Well, according to report, the Singaporean passport, which now ranks as the most powerful passport in the world, this should be proud of Singaporean. However, whose passport will be in for trouble? The answer is American’s likely to lose power and be denied easy access to more countries due to controversial foreign-policy decisions from President Trump administration.
The judgment comes from the Passport Index, a service firm of Montreal-based financial consultancy Arton Capital, which maintains a record of operations based on how many countries do not require a visa or issue a visa when they arrive at a passport holder in a particular country.
A Passport Index spokesperson said in an email. “Singapore’s No.1 position is a testament to its successful foreign policy and its desire to bring political and economic stability to the region.” Since Paraguay recently canceled visa requirements for Singaporeans, the Lion City ranked higher on the index than the former Germany. The city-state is now located on the fast lane of 159 countries, leading to 158 in Germany. Singapore is the first Asian country to be among the top in the index.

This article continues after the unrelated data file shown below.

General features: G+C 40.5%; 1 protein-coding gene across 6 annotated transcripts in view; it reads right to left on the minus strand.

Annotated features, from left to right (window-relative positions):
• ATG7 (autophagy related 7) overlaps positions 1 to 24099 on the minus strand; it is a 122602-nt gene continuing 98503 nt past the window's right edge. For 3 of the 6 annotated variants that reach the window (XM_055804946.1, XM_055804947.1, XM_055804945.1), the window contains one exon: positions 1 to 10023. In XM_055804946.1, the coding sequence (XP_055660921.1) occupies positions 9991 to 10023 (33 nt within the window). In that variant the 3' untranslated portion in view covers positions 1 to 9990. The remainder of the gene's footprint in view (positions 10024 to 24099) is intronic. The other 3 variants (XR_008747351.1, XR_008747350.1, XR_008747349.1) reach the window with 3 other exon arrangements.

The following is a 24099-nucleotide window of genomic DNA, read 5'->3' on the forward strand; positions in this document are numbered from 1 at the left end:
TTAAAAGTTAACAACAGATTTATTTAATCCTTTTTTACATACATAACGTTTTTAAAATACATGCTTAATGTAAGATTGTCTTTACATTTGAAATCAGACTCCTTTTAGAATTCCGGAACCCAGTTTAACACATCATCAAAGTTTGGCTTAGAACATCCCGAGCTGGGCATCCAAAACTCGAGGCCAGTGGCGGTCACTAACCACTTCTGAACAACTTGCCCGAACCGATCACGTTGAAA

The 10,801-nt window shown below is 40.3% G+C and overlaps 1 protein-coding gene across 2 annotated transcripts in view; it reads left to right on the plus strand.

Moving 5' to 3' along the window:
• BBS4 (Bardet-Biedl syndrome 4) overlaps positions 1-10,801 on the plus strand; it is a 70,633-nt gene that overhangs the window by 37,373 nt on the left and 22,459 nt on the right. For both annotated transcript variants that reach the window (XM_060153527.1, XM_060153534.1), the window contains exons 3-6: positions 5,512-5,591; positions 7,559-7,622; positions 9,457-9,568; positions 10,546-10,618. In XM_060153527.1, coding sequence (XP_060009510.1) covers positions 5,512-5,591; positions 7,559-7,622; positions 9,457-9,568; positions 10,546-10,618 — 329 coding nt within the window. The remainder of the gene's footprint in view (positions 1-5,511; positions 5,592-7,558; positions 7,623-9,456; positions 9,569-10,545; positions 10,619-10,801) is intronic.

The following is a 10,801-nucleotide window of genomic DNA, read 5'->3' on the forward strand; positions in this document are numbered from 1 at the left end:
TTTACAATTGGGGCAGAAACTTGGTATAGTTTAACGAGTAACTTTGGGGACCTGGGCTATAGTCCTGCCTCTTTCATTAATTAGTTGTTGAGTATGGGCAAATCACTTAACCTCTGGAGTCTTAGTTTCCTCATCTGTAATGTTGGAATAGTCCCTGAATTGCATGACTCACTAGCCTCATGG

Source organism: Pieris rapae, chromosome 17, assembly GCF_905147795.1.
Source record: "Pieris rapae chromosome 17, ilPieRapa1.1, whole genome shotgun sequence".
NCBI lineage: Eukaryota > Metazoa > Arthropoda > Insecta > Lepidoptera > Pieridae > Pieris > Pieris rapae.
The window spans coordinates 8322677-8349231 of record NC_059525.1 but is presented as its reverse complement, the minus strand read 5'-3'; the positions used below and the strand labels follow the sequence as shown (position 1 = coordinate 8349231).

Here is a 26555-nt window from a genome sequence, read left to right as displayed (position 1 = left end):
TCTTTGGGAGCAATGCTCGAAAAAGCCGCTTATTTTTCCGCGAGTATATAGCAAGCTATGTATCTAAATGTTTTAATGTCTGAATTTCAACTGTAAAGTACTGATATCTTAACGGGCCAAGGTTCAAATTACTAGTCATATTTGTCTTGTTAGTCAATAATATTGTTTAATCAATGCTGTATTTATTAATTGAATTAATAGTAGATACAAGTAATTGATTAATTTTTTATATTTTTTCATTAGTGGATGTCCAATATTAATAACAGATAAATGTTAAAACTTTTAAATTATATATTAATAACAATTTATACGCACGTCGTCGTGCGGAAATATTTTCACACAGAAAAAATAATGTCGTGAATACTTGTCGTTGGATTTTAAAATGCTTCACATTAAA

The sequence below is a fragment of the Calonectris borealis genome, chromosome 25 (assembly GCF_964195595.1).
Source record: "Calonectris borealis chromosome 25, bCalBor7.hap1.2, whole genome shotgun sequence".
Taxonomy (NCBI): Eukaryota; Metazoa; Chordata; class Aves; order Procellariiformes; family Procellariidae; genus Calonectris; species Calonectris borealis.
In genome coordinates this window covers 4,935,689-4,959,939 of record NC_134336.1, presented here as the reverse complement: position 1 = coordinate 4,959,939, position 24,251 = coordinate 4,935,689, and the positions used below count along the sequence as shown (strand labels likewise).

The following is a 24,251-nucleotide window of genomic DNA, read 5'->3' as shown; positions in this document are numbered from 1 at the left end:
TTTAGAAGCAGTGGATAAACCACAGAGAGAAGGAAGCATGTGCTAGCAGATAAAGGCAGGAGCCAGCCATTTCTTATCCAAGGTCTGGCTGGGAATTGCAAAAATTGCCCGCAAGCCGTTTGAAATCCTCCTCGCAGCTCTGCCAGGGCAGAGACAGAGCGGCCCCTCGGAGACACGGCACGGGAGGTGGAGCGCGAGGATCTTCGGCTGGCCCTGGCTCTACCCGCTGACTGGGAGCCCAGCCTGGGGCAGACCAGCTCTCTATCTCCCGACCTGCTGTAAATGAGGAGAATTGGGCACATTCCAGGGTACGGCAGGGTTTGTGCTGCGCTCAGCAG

The spokesperson said “Higher placement in the Passport Index ranking shows the power and respect a given passport commands,” then added again “The more countries accept a country’s passport visa-free, the more powerful it is. Visa-free global mobility is considered a privilege, which is why more and more people are investing in a second passport.” “We foresee a drop in US passport ranking namely due to domestic and foreign policies adopted by the Trump administration,” the spokesperson said. “It is important to note that even if the US remains with the same visa-free score, its placement may be pushed down by other countries successfully signing bilateral visa-free agreements, thus moving up.”
The United States and Canada, Ireland and Malaysia have the sixth-level passport rights, accelerating visits to 154 countries. The least powerful passports among the 193 United Nations members and territories considered to belong to Afghanistan can only open visa-free borders with 22 countries.
However, in the 2017 Henley&Partners Visa Restriction Index, Germany is still ranked first totally in 218 countries, while Singapore is ranked fourth and shared the rank with the other eight countries. In this ranking, the United States ranked third with Spain, Italy, Denmark and Finland.